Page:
Next, we need to calculate the position on the other side of the rock. This involves juggling registers due to us wanting to preserve the target position and the fact that SUB only works on the register A.

        ld de, map
        add hl, de
        ld a, (hl)
        cp 0
        jr nz, movedone ; other side wasn't empty
        ld (hl), 0x86 ; store stone in empty slot
        ld hl, bc  ; restore move target

After that we're in familiar territory again. We add the address of our map to the offset, fetch the tile and find out whether there's empty space on the other side of the rock. If not, we're done. Note that we don't need to restore HL because we won't be moving anywhere.

If we find the empty space, we'll fill it with the stone, restore HL and let the movement happen, which will overwrite the old position of the stone.

Diagonal Falling Physics

We want the gems and rocks to roll off each other diagonally if they can. If there's space on the left and left-down tiles, we'll move rocks and gems there. This means we'll be rewriting most of the physics function.

        ld a, (ix)
        cp 5
        jr z, physics_drop
        cp 6
        jr z, physics_drop

Off the bat, the rocks and gems now share the same physics code. Since the only real difference, from physics point of view, of rocks and gems is that moving stones will splat the player, we can just consider moving stones as a completely separate tile type (eventually), and thus gems and stones are identical here.

        ld a, (ix+16)
        cp 5
        jr z, dropdiagonal_left
        cp 6
        jr z, dropdiagonal_left
        cp 0
        jr nz, physicsdone
        ld a, (ix)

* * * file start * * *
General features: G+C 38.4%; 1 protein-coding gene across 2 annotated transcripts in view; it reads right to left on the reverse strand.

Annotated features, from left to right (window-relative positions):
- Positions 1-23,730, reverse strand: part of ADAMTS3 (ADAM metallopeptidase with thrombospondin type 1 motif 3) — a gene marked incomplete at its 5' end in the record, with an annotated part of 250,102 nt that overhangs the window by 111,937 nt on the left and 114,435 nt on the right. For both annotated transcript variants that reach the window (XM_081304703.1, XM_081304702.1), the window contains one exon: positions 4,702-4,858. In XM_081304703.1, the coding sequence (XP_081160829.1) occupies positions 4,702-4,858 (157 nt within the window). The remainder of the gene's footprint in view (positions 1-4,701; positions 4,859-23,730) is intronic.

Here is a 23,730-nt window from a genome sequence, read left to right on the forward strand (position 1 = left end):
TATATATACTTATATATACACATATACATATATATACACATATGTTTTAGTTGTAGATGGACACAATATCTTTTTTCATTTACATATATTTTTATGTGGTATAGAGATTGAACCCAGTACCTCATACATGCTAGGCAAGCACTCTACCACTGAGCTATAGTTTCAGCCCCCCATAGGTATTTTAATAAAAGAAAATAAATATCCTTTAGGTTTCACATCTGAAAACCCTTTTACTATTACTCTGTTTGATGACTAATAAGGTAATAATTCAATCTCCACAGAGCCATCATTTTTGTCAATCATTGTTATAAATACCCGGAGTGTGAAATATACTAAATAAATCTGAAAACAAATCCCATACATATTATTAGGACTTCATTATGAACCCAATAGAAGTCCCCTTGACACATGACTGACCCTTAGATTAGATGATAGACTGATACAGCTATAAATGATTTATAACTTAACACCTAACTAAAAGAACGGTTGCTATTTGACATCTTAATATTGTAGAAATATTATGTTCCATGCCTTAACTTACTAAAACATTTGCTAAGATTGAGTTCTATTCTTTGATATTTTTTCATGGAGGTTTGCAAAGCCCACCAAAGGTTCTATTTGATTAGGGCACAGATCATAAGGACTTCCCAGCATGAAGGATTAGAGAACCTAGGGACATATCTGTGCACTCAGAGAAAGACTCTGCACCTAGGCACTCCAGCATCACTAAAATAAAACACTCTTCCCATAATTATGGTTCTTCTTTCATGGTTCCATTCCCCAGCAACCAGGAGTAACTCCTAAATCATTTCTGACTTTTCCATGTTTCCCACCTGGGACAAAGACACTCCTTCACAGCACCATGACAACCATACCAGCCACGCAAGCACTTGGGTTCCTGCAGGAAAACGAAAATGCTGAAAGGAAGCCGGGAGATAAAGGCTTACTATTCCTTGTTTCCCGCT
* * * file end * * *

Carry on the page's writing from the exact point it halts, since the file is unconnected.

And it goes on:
or 0x80
        ld (ix), 0x80
        ld (ix+16), a
        jr physicsdone

If the tile below is rock or gem, we'll try to move diagonally. We'll be deterministic and always try left first, then right. It might be visually more pleasing to vary this, but gameplay wise it's better to be predictable.

If there's empty space below, we'll fetch whatever tile we were moving, OR the dirty bit on it, and store it in the new place, and mark the current tile as empty.

        ld a, ixl   ; Note: undocumented instruction
        and 15
        jr z, dropdiagonal_right ; Can't move, border
        ld a, (ix-1)
        cp 0
        jr nz, dropdiagonal_right ; can't move, stuff on the left
        ld a, (ix+15)
        cp 0
        jr nz, dropdiagonal_right ; can't move, stuff at target
        ld a, (ix)
        or 0x80
        ld (ix), 0x80
        ld (ix+15), a
        jr physicsdone

With the diagonal check we have to first see if we're on the border of the screen and disallow movement if we are. There's no official opcode for getting the low 8 bits of IX, but luckily there's plenty of undocumented opcodes that have been in use for so long that they're pretty safe to use. Here, we're using one - "LD A, IXL". If we didn't use this one, we'd have to get IX to some register we can access, such as BC, but there's no direct opcode for that either, so we'd have to go through stack..

So let's just use the undocumented opcode. Conveniently, sjasmplus supports those directly, so we don't need to type in cryptic strings of hex codes.

After the border check (which is identical to our player movement one) we check if there's empty space directly to the left, before checking the left-and-down position. If all these checks pass, we grab the tile we're moving, slap in the dirty bit and put it in its new place, clearing the original one.

        ld a, ixl
        and 15
        cp 15
        jr z, physicsdone ; can't move, border

The diagonal right check is pretty identical, except that the right border check requires that additional CP, like with player movement, we bail out to physicsdone as we know there's no other place to go, and all the target offsets move to the right instead of left.

Things are coming together rather nicely. Soon we'll be needing more levels.

This chapter's version of the source is available here.

Size check! We're at 1797 bytes. No need to panic.

Any comments etc. can be emailed to me.

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Possibly modified around: May 08 2021